Peruvian police on Saturday used water cannons against a group of activists who staged an LGBT rights protest.
More than two dozen people gathered in Lima’s Plaza de Armas to take part in the protest that was described as “kisses against homophobia.”
Sin Etiquetas, a Lima-based LGBT website, posted pictures to its website that show same-sex couples kissing and holding hands in the street with armored police trucks in the background.
Other pictures show officers confronting the protesters. A YouTube video shows the advocates shouting, “No to homophobia.”
Chola Contravisual, a self-described “feminist audiovisual collective” that organized the protest, told the Washington Blade on Sunday that police sprayed the activists with water and kerosene from an armored truck.
The group said that a Sin Etiquetas contributor was hurt during the incident.
Chola Contravisual told the Blade that an activist also suffered a bruised arm.
‘Aggression was excessive’
Police in 2011 clashed with LGBT rights advocates who staged a similar protest in the square.
“We were assaulted by the police on Feb. 13 and like every year,” said Chola Contravisual, referring to the annual protest that takes place on the eve of Valentine’s Day. “Approximately 25 LGBTQ people were gathered in Lima’s Plaza de Armas and only some couples expressed their live with kisses and hugs.”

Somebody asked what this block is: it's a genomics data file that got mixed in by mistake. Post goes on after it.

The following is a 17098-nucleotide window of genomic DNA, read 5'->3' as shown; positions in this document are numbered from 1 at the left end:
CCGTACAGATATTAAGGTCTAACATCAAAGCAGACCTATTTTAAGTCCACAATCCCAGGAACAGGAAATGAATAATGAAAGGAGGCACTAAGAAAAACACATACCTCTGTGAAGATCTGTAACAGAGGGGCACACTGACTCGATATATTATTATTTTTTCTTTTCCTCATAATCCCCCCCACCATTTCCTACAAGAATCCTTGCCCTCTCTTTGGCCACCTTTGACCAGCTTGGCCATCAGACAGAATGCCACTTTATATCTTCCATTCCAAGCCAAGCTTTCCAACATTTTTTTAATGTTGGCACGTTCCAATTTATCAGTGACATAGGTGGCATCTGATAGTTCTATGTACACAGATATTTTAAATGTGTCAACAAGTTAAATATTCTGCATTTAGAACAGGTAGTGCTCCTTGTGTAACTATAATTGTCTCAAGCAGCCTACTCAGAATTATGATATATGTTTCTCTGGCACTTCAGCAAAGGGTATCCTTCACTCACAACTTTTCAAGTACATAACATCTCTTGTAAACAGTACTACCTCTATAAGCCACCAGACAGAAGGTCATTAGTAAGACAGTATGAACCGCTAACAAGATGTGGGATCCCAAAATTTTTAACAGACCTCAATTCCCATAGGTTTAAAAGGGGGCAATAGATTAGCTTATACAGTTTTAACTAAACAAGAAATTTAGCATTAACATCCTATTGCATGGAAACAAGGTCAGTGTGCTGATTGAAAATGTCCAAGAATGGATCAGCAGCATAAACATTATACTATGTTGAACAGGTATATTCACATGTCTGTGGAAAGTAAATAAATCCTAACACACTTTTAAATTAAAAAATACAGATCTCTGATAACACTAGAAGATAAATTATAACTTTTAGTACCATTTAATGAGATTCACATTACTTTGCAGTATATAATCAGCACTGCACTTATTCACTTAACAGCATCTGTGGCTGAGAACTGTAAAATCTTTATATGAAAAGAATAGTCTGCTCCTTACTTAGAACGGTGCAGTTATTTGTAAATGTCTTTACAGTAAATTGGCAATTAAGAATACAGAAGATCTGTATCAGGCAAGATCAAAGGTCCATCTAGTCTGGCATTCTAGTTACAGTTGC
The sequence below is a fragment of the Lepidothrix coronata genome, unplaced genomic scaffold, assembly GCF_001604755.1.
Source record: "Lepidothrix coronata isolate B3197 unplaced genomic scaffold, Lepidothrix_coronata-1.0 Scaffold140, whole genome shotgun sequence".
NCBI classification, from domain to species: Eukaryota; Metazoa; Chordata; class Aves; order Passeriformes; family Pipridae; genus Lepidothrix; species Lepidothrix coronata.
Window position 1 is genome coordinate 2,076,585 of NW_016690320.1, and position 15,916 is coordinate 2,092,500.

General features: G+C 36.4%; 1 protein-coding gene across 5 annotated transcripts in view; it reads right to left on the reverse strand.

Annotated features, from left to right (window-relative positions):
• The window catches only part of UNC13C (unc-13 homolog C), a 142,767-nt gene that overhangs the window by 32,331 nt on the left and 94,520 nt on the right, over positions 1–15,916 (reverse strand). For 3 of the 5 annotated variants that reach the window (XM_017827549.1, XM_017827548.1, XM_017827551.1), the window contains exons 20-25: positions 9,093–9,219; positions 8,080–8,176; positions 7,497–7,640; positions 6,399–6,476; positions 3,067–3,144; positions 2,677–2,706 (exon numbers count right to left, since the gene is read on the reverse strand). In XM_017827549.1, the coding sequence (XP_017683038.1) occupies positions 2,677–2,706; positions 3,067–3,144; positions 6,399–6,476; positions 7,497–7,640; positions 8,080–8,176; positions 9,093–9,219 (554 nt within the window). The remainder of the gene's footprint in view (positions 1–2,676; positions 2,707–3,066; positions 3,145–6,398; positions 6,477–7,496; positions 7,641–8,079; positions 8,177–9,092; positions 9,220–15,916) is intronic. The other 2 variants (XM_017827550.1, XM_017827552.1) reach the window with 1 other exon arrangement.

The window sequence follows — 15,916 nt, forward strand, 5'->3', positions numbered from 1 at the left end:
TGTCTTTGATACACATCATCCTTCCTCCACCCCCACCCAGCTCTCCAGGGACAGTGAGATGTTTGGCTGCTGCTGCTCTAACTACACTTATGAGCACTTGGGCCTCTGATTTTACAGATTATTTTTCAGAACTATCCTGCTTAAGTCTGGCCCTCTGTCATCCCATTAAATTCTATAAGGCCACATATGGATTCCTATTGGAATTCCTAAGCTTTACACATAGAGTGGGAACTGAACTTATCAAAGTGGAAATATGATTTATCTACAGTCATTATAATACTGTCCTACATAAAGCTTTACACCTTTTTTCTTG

George Liendo of Promsex, a Peruvian LGBT rights group, told the Blade that members of his organization took part in the protest.
“The aggression was excessive towards the young people who gather each year in the main square to kiss against homophobia,” he said.
Liendo told the Blade that authorities have banned protests of “any kind” in the square. He said that religious processions, cultural events and other demonstrations routinely take place without incident.
“They (the police) are obligated to protect the LGBTI community, as it is a population that is particularly susceptible to violence,” said Liendo.
Peruvian LGBT rights advocates maintain that discrimination and violence remain pervasive in the conservative South American country. They also lack many of the basic legal protections that are found in neighboring Chile and other nations in the region.
Peruvian lawmakers last year tabled gay Congressman Carlos Bruce’s bill that would have extended civil unions to same-sex couples.
The country’s influential Roman Catholic church was among that opposed the measure. Lima Mayor Luis Castañeda Lossio, who is president of the center-right National Solidarity Party, also opposes LGBT rights.
Luisa Revilla Urcia in 2014 became the first openly transgender person elected to public office in Peru when she won a seat on the local council in La Esperanza. Peru in the same year backed a resolution against anti-LGBT violence and discrimination that the U.N. Human Rights Council adopted.
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